I was looking for a low light indoor plant when I came upon this picture, but unfortunately it was not labeled. Will you help me give it a name please?
Here is a link that might be useful:
looks like Strelitzia nicolai to me...it may be surviving in low light but it really likes full sun, I wonder how long it has been there.... chris
The foliage does look a lot like the Strelitzia Nicolai, but the stalk does not look the same to me. The Strelitzia Nicolai's stalk starts out very wide and tappers off. The stalks are also grouped tightly. This plant is grouped more loosely, and the stalk has about the same circumference all the way up to the foliage. The pole like stalk and split leaves make this plant attractive to me. I could not find a picture of the Strelitzia Nicolai that looked like this one. Am I wrong?
The stalk has the pole like traits I am seeing in the Strelitzia Reginae, but the foliage of that plant is narrower and not often is it shown in pictures with splits in the leaves.
Im thinking its Strelitzia Nicolai. It was probably growin in shade therefore the leaves are longer making the plant taller than it should be at that stage in its life which would explain the small base. If you look at the base of the plant, it looks like its still pretty young.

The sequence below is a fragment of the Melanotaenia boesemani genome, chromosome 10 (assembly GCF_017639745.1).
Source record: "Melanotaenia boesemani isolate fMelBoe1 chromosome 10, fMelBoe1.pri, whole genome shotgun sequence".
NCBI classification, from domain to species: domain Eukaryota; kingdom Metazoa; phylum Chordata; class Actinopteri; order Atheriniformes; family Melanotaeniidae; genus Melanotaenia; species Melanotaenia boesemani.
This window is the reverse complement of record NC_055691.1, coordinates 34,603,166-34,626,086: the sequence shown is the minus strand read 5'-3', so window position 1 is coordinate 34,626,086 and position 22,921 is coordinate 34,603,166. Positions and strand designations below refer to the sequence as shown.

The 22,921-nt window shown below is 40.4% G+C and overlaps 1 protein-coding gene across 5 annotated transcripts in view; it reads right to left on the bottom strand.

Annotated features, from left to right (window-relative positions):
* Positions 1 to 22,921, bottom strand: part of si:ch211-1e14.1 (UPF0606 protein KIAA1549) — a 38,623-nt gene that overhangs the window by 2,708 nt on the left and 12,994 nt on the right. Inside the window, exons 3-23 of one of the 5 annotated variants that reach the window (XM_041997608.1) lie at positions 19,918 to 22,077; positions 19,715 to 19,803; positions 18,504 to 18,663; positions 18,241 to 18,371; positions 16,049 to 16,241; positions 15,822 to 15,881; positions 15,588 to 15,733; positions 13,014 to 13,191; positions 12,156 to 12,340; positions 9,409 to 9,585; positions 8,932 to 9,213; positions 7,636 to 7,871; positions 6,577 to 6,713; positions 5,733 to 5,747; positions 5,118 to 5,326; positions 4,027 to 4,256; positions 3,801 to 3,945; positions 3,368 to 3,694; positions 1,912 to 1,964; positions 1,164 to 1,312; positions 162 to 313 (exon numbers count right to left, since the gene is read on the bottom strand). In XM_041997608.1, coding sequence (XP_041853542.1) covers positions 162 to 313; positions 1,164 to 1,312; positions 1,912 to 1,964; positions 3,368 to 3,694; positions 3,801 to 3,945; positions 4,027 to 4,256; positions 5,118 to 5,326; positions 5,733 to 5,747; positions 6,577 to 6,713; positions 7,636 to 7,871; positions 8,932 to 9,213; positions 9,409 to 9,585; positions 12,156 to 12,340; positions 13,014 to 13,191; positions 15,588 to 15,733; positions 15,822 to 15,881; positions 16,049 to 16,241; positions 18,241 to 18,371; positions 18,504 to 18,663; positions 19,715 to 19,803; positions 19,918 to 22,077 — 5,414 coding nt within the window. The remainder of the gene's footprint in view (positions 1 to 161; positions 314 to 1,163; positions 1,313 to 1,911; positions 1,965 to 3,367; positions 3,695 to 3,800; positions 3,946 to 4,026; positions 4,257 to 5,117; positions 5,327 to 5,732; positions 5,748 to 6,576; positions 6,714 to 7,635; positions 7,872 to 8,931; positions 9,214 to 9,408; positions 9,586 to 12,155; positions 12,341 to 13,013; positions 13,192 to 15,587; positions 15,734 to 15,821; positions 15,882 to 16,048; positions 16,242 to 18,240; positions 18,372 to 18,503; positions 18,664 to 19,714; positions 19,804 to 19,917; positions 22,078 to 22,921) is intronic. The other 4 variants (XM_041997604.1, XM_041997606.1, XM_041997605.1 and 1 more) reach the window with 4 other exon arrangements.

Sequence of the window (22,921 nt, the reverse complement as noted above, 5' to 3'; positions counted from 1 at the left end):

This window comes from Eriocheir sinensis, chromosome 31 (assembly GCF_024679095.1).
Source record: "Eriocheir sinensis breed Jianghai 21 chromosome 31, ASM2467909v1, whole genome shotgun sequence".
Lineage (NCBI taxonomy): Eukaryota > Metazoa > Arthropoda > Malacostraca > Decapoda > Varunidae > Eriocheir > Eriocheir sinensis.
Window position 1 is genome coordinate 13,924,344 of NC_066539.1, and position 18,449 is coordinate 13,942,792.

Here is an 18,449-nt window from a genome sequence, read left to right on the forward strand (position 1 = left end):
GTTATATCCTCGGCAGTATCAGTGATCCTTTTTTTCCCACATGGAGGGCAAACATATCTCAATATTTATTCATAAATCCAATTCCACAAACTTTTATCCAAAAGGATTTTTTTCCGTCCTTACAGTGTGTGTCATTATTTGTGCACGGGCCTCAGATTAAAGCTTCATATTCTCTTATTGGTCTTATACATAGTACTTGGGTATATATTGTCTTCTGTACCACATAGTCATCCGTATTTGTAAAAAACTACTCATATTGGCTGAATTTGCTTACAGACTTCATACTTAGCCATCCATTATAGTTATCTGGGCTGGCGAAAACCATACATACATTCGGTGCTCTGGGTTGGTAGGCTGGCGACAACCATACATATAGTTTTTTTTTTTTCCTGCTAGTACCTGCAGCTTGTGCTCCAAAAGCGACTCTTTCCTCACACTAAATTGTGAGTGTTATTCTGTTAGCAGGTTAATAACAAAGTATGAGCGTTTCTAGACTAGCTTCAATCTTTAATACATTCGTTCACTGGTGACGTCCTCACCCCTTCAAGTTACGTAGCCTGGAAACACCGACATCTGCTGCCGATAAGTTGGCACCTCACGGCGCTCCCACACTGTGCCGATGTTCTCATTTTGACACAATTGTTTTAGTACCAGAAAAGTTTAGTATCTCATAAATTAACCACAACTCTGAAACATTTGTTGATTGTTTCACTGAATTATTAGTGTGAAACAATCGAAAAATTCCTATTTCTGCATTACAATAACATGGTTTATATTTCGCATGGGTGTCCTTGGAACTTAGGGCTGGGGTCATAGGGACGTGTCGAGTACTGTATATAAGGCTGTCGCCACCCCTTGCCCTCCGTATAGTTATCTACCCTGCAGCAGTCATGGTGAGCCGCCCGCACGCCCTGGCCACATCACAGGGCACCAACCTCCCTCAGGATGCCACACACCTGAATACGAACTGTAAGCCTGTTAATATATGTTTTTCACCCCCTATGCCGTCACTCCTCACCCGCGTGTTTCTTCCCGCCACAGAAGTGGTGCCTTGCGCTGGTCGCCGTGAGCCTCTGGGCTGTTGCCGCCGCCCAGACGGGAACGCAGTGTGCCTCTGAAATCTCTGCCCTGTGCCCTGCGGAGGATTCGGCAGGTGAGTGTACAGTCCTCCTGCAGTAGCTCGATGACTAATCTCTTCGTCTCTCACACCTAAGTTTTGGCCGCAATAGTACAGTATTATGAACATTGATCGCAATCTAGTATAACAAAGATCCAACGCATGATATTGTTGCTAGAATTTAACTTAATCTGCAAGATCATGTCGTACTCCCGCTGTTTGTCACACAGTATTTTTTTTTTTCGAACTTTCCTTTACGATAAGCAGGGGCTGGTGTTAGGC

I see some at home depot that look similar to that and they are labeled "White Birds of Paradise"
It is the amount of light the plant has been growing in that makes it look so different from your photo of the nursery grown ones. notice in that same photo that there are some in the back with split leaves also. chris
^ I agree with Venezuela.
The amt. of light a plant recieves can make it look like a different species sometimes! For example, a windmill palm tree growing in shade has very long fronds and drooping tips, but a windmill palm in full sun is very compact and even a little stiff.
Yes, it is Strelitzia nicolai. And when it is grown in low-light indoors conditions it will soon become so tall and wide that it will eventually outgrow your room after a few seasons. You may consider moving it outdoors during the summer months to encourage more compact growth, or purchase another small plant.
Thank you all for being so helpful. I have plans to put it in a warehouse waiting area where it would receive sun in the afternoons from the dock doors. The ceilings are very high so space is not a problem. Does this plant do well with pruning?
An alternative perhaps: Calathea lutea